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Jun 22, 2010 · Leave a Reply

Being a Clinical Nurse Educator in the Surgical ICU

By Jennifer Lineburg @jennifer lineburg

Teamwork is critical in Mayo Clinic’s Surgical Intensive Care Unit (SICU). Working right alongside the team of physicians, Clinical Nurse Educators work to plan and prep for the nursing skills associated with new processes and the use of the unit’s complex equipment. Working in such a high-tech, high-touch environment is rewarding and allows you to see how the results of your work directly affect and benefit a patient.

Staff in the SICU take pride in caring for such ill patients and their families in a caring and competent way. I see the role of an SICU Clinical Nurse Educator as one of leadership. The SICU staff is made up of both seasoned and new graduate nursing staff, and the Clinical Nurse Educator’s charge is to assess the educational needs of all staff members.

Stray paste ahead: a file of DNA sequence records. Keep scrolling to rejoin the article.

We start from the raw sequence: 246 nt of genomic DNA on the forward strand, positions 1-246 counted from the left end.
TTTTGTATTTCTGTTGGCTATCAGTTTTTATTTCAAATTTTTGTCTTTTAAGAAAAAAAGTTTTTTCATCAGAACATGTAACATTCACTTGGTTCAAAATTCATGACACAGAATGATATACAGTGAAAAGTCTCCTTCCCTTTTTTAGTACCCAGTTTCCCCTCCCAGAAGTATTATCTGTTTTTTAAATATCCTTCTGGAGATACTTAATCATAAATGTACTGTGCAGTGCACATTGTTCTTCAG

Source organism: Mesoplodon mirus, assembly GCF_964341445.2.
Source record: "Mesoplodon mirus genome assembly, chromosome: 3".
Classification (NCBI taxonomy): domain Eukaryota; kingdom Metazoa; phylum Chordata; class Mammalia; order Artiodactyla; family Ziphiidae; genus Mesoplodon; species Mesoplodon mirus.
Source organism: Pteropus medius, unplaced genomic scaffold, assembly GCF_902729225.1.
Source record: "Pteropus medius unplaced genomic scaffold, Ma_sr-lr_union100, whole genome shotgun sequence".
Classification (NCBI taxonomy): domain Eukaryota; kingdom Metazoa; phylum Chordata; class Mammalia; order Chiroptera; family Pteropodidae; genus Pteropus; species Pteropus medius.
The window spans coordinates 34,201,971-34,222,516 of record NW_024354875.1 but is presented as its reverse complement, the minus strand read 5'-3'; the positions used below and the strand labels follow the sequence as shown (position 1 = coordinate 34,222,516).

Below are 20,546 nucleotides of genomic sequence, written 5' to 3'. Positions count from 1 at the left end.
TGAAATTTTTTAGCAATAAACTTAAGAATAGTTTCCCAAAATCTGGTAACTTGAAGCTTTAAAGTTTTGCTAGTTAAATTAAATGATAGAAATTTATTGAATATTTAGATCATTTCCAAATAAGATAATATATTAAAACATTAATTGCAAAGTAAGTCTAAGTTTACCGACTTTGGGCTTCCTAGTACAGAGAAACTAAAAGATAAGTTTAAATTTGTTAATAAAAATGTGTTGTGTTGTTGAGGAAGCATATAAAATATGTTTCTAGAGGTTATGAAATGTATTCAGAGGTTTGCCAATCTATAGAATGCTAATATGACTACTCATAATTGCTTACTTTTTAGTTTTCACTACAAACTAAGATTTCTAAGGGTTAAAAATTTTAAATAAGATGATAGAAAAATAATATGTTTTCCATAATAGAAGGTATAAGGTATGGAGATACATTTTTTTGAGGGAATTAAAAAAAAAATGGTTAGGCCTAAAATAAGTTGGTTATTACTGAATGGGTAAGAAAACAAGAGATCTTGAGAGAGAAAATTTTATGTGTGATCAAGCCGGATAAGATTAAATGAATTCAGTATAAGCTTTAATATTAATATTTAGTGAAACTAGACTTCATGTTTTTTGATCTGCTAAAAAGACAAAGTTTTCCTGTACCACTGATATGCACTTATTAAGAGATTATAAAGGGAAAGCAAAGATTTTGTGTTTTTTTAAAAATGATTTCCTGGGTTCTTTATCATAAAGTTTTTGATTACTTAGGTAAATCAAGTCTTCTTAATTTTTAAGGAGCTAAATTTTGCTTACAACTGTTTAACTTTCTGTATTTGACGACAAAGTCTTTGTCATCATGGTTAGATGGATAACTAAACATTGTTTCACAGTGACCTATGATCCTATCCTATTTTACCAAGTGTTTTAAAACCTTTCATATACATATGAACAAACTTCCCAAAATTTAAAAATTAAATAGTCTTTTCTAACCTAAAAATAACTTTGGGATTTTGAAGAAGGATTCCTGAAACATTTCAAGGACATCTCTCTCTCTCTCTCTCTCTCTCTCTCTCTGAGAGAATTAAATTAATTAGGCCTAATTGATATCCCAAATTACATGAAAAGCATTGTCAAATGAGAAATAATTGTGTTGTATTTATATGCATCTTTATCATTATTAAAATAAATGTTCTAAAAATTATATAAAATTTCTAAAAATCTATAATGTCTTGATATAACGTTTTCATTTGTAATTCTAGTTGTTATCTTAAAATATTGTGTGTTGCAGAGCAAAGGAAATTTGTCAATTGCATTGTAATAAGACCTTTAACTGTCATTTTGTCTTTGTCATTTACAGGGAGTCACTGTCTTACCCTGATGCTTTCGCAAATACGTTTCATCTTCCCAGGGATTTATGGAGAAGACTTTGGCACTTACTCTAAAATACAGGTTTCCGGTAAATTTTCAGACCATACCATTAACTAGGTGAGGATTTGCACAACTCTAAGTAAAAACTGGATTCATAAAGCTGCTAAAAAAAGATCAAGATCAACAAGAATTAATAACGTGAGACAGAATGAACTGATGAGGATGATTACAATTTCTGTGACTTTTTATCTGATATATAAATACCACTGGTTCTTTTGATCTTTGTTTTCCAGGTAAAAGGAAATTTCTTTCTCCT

Jill Henderson, Clinical Nurse Educator on 5N Surgical Services, says she really enjoys sharing information with the staff to improve their performance and their level of patient care.

“Making complex concepts or therapies understandable creates some wonderful ‘Aha!’ moments with students or staff. These moments of understanding reinforce the desire to teach. The role of Clinical Nurse Educator encompasses many ways to teach and direct learning. From Basic Life Support classes to sensitivity training, from new employee orientation to computer classes, from new procedure implementation to required Mayo education, the Clinical Nurse Educator role offers countless ways to impact nursing care at Mayo Clinic’s Florida campus. I believe this role is purposely broad and open to creative teaching methods, with the aim of making the ‘new’ seem acceptable and doable. This is a stimulating, rewarding and necessary role within the Mayo system.”

Mayo Clinic’s Florida campus is currently searching for a Master’s prepared Clinical Nurse Educator in the SICU. Please visit mayoclinic.org/jobs-jax to learn more and apply online.

Written by Anne Hudgens, Director of Clinical Nurse Education

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